It all started on March 15, 1979. The legend we refer to as “Youk,” Kevin Youkilis, was born. Some say he was swinging a bat before he learned to walk — you wonder what was in those baby bottles, not that I suggest Major League Baseball should begin testing infants for PED use. You get what I’m saying: Youkilis had a gift for baseball, and it just took the baseball world a little longer to find out about him.
Youkilis’ path to the Major Leagues begin at the University of Cincinnati, where his father went to school. He played all four years, being named a second-team All-American in his junior year. That year, scouts finally started to pay attention, even though not all were convinced due to his body type. When his college career was over, he held many school records, including most walks, of course (206).
“At first glance, not a lot. He was unorthodox. He had an extreme crouch — his thighs were almost parallel to the ground. And he was heavier than he is now. But the more I watched him, the more I just thought, ‘Throw the tools out the window. This guy can play baseball.'”
— Former Red Sox scout Matt Haas
Most likely due to his strange antics in the batters box and questionable “athletic look,” he slipped through the cracks all the way to the eighth round (243rd overall) in the 2001 draft. Youkilis probably didn’t care where he was taken; he just wanted to play baseball.
“Kevin would have played for a six-pack of beer.”
— Mike Youkilis (his father)
Youkilis made a name for himself in the minor leagues, as he drew walks and got on base on a high rate, never swinging at a bad pitch, a skill that usually isn’t mastered until much later (or never — see Chris Carter of the Houston Astros). He didn’t have much power, but he always seemed to get the job done, whether it was moving the base runner forward or just making the pitcher work.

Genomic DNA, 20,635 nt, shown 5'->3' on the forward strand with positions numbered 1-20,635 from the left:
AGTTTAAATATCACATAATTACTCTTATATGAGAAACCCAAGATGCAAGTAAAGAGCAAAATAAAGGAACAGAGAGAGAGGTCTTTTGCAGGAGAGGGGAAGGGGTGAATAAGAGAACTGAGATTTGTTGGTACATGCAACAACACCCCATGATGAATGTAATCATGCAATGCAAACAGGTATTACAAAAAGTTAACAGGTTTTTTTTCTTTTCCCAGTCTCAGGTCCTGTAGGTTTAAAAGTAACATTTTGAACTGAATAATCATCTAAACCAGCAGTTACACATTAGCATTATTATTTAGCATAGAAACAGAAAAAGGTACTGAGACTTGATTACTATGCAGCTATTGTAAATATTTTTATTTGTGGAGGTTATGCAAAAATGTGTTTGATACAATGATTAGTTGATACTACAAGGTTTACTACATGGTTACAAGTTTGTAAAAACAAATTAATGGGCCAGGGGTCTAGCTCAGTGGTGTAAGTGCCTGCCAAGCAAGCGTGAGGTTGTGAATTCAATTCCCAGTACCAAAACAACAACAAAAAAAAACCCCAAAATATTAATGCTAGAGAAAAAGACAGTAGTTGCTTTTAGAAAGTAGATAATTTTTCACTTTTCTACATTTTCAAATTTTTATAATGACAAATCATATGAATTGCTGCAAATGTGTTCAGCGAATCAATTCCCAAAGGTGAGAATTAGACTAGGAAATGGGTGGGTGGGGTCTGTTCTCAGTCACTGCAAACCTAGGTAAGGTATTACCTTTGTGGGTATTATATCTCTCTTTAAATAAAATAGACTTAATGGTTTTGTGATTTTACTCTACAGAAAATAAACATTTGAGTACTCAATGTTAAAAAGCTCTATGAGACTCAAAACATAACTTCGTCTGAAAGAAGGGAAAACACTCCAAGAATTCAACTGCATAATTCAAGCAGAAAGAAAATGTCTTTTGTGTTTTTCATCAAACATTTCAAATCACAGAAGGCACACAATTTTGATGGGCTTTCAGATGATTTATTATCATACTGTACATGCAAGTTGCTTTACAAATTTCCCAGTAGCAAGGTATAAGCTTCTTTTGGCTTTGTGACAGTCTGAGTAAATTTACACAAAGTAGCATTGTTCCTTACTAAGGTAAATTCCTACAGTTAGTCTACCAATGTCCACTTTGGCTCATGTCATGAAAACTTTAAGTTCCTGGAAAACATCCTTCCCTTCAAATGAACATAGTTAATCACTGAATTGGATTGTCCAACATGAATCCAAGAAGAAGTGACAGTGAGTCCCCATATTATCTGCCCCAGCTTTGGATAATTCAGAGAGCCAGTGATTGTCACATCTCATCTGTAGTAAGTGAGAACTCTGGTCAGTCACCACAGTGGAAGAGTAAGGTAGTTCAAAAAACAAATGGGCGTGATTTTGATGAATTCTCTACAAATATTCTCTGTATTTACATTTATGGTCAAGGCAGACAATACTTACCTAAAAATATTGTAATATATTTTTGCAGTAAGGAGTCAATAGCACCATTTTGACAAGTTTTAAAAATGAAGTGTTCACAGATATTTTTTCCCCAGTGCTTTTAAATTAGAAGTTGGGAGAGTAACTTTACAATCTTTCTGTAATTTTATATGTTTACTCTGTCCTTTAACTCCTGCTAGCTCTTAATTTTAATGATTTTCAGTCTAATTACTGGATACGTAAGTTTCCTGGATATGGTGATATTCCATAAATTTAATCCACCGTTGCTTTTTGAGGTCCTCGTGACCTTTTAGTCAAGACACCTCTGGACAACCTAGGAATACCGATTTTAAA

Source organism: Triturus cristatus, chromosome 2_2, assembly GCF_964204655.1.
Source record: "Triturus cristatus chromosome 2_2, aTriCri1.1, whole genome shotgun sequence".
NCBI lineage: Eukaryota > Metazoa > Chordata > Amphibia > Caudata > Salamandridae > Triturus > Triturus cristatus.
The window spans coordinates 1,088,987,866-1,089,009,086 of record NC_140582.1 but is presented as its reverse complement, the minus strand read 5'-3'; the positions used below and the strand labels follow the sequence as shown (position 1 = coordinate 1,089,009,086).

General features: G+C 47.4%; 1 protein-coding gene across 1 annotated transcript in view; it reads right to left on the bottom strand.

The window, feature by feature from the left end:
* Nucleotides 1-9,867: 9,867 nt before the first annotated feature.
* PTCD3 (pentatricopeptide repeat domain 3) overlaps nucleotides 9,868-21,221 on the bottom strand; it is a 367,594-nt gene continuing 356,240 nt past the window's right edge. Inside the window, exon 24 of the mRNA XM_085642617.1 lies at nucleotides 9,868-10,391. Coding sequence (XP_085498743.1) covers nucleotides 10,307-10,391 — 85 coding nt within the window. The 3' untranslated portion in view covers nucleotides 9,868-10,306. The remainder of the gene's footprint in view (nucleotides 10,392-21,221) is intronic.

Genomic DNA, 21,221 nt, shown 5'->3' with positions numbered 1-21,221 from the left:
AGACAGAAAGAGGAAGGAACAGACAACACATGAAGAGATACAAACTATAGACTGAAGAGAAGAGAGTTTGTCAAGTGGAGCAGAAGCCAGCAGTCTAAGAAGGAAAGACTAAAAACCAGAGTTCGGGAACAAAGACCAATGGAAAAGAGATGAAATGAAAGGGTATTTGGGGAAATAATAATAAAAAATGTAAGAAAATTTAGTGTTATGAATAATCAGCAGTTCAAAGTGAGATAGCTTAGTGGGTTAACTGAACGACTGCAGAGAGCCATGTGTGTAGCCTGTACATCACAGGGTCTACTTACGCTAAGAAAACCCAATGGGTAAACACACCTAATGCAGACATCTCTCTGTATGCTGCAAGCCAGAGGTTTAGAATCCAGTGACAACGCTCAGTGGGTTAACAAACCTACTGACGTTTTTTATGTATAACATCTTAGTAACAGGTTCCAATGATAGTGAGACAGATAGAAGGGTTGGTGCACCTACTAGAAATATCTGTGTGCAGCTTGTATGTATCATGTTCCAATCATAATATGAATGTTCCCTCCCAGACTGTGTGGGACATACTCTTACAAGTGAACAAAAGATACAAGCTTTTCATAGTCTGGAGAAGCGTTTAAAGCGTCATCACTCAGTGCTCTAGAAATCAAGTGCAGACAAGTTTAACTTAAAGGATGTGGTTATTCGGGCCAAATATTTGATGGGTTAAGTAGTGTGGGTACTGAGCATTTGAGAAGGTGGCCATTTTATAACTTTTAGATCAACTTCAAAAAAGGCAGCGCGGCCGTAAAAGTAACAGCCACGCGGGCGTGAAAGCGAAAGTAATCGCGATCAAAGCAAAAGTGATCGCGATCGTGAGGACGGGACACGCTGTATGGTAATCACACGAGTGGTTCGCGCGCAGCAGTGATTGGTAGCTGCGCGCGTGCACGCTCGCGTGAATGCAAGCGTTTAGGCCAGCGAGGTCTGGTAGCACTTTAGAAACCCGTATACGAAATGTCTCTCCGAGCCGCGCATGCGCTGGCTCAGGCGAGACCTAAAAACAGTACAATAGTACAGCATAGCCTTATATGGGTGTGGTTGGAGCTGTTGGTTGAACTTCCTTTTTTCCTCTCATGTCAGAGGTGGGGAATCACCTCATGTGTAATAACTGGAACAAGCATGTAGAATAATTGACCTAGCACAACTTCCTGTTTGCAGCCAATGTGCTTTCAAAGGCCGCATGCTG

The year was 2004: the time where Boston Red Sox fans were waiting for, although they didn’t know it yet. In just his second Major League at-bat, Youkilis homered. That is probably not when the “YOOOOUUUK” chant began, but it was a huge moment for him. He did not remain on the team the whole year, but he was named rookie of the year for his club, which is still a nice honor. He played one game in the playoffs that year, earning a World Series ring, which is pretty lucky for his first year in the league, as some guys never win a ring during their whole career.
As the years went on, Youkilis became a huge asset for the Red Sox, one of the most consistent players on the field. He brought 100 percent every day, and his unique batting stance really made him stand out to the rest of the league. But that wasn’t the only thing; along with having a great eye for the strike zone, the guy could really field his position at first base, even though he had been primarily a third baseman in the minors. He took off as a first baseman and never looked back. By the time 2007 came along, he had played 120 games in a row without committing an error at first base, breaking a club record set in 1921. That defense helped his Red Sox win their second title in four years, a year in which he also drove in 83 runs. He also won his first Gold Glove that year.
The man, the myth, the magician — this guy was unstoppable. In 2008, Youkilis really put it all together and had a HUGE year. He hit 29 home runs and drove in 115 runs while boasting a OBP near .400. Although he did not win the MVP that year like he should have, he took home the Hank Aaron Award, which is also a huge honor. Over the next few years he put up very consistent numbers, averaging about 18 home runs and around 65-80 RBIs.
In 2012, the day came that no Red Sox fan was ready for: the departure of Kevin Youkilis, aka the “Greek God of Walks.” He was traded to the Chicago White Sox, a trade that I — I mean the Red Sox — still have not recovered from. I think the Red Sox have realized how important he was to the team’s defense in the years he has been gone. In 2013, he signed a $12 million deal with the New York Yankees, the last place I wanted to see him finish out his career. Sadly, he dealt with numerous back injuries and could only play 28 games in his final season in the big leagues. I won’t get into his Japan playing career; instead lets just appreciate what Kevin Youkilis was able to accomplish in his 10-year career. He may have never looked liked the most athletic guy on the field, but his effort and fire for the game was miles above the rest. He was the true definition of a ball player.
Now sit here and enjoy this five-minute montage of Kevin Youkilis.